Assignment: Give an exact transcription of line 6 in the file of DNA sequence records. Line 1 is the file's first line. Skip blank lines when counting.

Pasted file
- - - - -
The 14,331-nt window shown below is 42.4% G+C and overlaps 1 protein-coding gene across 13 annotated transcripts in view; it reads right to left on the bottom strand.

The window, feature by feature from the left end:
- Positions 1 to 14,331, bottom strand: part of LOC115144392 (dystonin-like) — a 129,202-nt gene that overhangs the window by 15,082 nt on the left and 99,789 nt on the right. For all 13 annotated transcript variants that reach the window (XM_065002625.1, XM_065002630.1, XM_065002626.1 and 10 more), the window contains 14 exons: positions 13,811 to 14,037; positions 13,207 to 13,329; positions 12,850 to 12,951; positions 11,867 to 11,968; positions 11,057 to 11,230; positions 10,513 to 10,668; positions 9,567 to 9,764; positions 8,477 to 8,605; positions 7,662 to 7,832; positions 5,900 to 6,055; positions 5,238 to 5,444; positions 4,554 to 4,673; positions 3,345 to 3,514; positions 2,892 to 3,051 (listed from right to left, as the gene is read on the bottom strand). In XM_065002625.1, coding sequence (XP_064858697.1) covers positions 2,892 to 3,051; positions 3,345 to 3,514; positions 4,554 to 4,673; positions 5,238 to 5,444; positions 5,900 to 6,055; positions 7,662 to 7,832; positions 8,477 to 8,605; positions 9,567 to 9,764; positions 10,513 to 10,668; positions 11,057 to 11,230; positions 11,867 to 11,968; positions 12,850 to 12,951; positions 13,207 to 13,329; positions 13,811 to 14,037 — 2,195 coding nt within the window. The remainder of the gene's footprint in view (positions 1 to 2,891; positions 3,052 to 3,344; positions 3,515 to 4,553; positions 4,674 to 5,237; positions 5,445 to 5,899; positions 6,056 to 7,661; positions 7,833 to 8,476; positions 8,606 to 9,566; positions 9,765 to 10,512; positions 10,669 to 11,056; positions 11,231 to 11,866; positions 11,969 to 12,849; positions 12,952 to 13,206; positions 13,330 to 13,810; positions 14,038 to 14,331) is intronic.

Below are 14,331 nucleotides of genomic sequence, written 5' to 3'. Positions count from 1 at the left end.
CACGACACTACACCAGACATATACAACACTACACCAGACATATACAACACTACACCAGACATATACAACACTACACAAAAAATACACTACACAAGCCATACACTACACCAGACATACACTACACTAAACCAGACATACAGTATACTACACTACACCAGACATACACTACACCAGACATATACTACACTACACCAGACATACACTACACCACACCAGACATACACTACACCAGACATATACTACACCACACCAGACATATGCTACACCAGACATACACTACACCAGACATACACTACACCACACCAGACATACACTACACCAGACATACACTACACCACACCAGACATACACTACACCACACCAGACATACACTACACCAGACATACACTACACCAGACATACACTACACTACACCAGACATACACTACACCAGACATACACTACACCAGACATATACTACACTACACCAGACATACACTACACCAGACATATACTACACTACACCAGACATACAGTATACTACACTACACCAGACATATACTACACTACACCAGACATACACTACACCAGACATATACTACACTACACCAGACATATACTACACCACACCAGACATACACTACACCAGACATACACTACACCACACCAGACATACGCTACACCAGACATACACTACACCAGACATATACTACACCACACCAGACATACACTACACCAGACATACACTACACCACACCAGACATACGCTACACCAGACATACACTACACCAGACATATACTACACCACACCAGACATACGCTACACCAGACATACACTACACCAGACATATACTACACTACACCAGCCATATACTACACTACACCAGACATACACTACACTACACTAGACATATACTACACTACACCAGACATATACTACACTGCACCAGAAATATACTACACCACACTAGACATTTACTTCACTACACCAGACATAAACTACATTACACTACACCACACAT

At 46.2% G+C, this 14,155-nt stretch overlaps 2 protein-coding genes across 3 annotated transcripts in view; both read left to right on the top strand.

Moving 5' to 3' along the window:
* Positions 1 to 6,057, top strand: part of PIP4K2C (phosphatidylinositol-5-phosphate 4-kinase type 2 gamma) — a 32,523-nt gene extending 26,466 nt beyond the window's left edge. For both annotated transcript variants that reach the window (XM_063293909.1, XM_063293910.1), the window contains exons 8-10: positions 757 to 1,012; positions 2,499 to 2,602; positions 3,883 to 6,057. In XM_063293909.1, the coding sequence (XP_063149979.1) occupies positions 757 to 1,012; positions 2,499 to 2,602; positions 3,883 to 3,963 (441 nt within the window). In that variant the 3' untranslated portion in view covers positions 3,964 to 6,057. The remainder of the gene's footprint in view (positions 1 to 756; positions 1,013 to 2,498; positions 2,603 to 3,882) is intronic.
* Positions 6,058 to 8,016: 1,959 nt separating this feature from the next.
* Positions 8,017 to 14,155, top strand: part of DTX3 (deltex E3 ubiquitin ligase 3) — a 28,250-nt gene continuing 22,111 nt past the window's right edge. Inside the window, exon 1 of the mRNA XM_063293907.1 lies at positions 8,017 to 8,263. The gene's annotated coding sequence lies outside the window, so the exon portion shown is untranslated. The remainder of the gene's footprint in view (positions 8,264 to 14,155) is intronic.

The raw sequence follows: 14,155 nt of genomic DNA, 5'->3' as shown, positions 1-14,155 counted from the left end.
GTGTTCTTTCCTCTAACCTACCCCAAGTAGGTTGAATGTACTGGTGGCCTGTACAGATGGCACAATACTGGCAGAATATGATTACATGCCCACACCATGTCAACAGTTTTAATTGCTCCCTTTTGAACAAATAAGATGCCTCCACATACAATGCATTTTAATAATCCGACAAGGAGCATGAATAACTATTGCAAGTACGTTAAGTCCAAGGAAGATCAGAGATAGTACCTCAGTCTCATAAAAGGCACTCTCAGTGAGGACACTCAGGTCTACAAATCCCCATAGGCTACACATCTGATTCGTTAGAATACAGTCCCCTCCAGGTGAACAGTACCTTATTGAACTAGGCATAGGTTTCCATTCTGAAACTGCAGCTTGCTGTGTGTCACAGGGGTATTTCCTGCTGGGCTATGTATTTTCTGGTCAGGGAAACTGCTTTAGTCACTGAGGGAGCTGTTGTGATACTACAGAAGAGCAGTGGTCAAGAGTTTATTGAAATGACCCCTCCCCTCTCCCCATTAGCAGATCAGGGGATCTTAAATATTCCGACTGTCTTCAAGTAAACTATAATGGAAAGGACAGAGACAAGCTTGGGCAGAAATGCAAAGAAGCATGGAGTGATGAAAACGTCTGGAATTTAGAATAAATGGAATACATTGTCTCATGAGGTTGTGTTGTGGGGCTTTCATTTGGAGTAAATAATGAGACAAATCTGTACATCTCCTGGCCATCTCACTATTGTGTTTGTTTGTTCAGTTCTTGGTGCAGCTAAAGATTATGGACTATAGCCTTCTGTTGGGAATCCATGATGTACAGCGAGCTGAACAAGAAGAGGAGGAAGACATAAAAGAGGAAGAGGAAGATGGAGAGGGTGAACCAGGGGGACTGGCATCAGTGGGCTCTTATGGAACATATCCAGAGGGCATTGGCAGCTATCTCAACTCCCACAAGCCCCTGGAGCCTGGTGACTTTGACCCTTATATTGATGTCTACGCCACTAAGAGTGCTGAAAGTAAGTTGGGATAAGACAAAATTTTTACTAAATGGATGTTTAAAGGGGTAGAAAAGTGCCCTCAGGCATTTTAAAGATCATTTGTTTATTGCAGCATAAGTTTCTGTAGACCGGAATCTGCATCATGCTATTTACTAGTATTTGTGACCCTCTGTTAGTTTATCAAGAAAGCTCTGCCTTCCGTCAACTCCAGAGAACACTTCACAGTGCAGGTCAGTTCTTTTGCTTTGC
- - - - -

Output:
At 46.2% G+C, this 14,155-nt stretch overlaps 2 protein-coding genes across 3 annotated transcripts in view; both read left to right on the top strand.